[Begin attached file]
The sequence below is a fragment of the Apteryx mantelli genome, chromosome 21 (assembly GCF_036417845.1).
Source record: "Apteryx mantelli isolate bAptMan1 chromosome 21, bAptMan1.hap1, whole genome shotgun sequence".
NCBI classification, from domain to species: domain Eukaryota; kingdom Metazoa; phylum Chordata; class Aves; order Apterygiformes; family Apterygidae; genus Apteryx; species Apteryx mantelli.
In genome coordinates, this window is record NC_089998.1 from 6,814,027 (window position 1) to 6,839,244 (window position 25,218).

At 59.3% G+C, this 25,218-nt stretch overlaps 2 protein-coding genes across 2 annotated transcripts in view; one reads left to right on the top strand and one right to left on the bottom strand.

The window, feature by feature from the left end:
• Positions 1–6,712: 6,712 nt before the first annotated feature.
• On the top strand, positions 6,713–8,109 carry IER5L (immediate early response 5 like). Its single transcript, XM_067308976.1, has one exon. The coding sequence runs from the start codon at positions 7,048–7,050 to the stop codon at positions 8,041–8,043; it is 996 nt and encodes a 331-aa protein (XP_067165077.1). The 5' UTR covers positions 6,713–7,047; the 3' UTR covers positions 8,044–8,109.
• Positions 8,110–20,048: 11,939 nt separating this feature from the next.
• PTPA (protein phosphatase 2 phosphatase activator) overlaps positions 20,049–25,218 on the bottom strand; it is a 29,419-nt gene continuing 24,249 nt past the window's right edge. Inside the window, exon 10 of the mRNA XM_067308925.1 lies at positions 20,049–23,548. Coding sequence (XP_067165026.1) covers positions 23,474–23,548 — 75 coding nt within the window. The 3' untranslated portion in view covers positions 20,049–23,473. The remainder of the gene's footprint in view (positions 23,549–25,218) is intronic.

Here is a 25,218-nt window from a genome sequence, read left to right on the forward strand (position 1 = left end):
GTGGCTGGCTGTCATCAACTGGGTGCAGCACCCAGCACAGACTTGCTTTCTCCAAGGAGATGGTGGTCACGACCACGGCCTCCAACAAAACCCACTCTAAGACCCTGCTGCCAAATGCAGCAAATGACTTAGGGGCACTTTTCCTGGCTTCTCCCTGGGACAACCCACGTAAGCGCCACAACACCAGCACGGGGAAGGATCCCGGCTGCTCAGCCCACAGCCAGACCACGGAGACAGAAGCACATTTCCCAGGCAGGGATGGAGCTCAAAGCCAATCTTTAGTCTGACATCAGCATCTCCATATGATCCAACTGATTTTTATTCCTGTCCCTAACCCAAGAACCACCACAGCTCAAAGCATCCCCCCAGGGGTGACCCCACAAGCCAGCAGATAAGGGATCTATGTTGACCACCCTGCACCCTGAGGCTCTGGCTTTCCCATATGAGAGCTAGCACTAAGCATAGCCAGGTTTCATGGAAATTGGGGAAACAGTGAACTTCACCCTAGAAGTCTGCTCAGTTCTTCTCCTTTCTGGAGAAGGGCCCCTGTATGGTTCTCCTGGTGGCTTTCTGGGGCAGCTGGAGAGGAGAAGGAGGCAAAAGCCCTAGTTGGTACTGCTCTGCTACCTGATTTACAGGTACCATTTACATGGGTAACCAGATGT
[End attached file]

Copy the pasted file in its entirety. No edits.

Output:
The sequence below is a fragment of the Apteryx mantelli genome, chromosome 21 (assembly GCF_036417845.1).
Source record: "Apteryx mantelli isolate bAptMan1 chromosome 21, bAptMan1.hap1, whole genome shotgun sequence".
NCBI classification, from domain to species: domain Eukaryota; kingdom Metazoa; phylum Chordata; class Aves; order Apterygiformes; family Apterygidae; genus Apteryx; species Apteryx mantelli.
In genome coordinates, this window is record NC_089998.1 from 6,814,027 (window position 1) to 6,839,244 (window position 25,218).

At 59.3% G+C, this 25,218-nt stretch overlaps 2 protein-coding genes across 2 annotated transcripts in view; one reads left to right on the top strand and one right to left on the bottom strand.

The window, feature by feature from the left end:
• Positions 1–6,712: 6,712 nt before the first annotated feature.
• On the top strand, positions 6,713–8,109 carry IER5L (immediate early response 5 like). Its single transcript, XM_067308976.1, has one exon. The coding sequence runs from the start codon at positions 7,048–7,050 to the stop codon at positions 8,041–8,043; it is 996 nt and encodes a 331-aa protein (XP_067165077.1). The 5' UTR covers positions 6,713–7,047; the 3' UTR covers positions 8,044–8,109.
• Positions 8,110–20,048: 11,939 nt separating this feature from the next.
• PTPA (protein phosphatase 2 phosphatase activator) overlaps positions 20,049–25,218 on the bottom strand; it is a 29,419-nt gene continuing 24,249 nt past the window's right edge. Inside the window, exon 10 of the mRNA XM_067308925.1 lies at positions 20,049–23,548. Coding sequence (XP_067165026.1) covers positions 23,474–23,548 — 75 coding nt within the window. The 3' untranslated portion in view covers positions 20,049–23,473. The remainder of the gene's footprint in view (positions 23,549–25,218) is intronic.

Here is a 25,218-nt window from a genome sequence, read left to right on the forward strand (position 1 = left end):
GTGGCTGGCTGTCATCAACTGGGTGCAGCACCCAGCACAGACTTGCTTTCTCCAAGGAGATGGTGGTCACGACCACGGCCTCCAACAAAACCCACTCTAAGACCCTGCTGCCAAATGCAGCAAATGACTTAGGGGCACTTTTCCTGGCTTCTCCCTGGGACAACCCACGTAAGCGCCACAACACCAGCACGGGGAAGGATCCCGGCTGCTCAGCCCACAGCCAGACCACGGAGACAGAAGCACATTTCCCAGGCAGGGATGGAGCTCAAAGCCAATCTTTAGTCTGACATCAGCATCTCCATATGATCCAACTGATTTTTATTCCTGTCCCTAACCCAAGAACCACCACAGCTCAAAGCATCCCCCCAGGGGTGACCCCACAAGCCAGCAGATAAGGGATCTATGTTGACCACCCTGCACCCTGAGGCTCTGGCTTTCCCATATGAGAGCTAGCACTAAGCATAGCCAGGTTTCATGGAAATTGGGGAAACAGTGAACTTCACCCTAGAAGTCTGCTCAGTTCTTCTCCTTTCTGGAGAAGGGCCCCTGTATGGTTCTCCTGGTGGCTTTCTGGGGCAGCTGGAGAGGAGAAGGAGGCAAAAGCCCTAGTTGGTACTGCTCTGCTACCTGATTTACAGGTACCATTTACATGGGTAACCAGATGT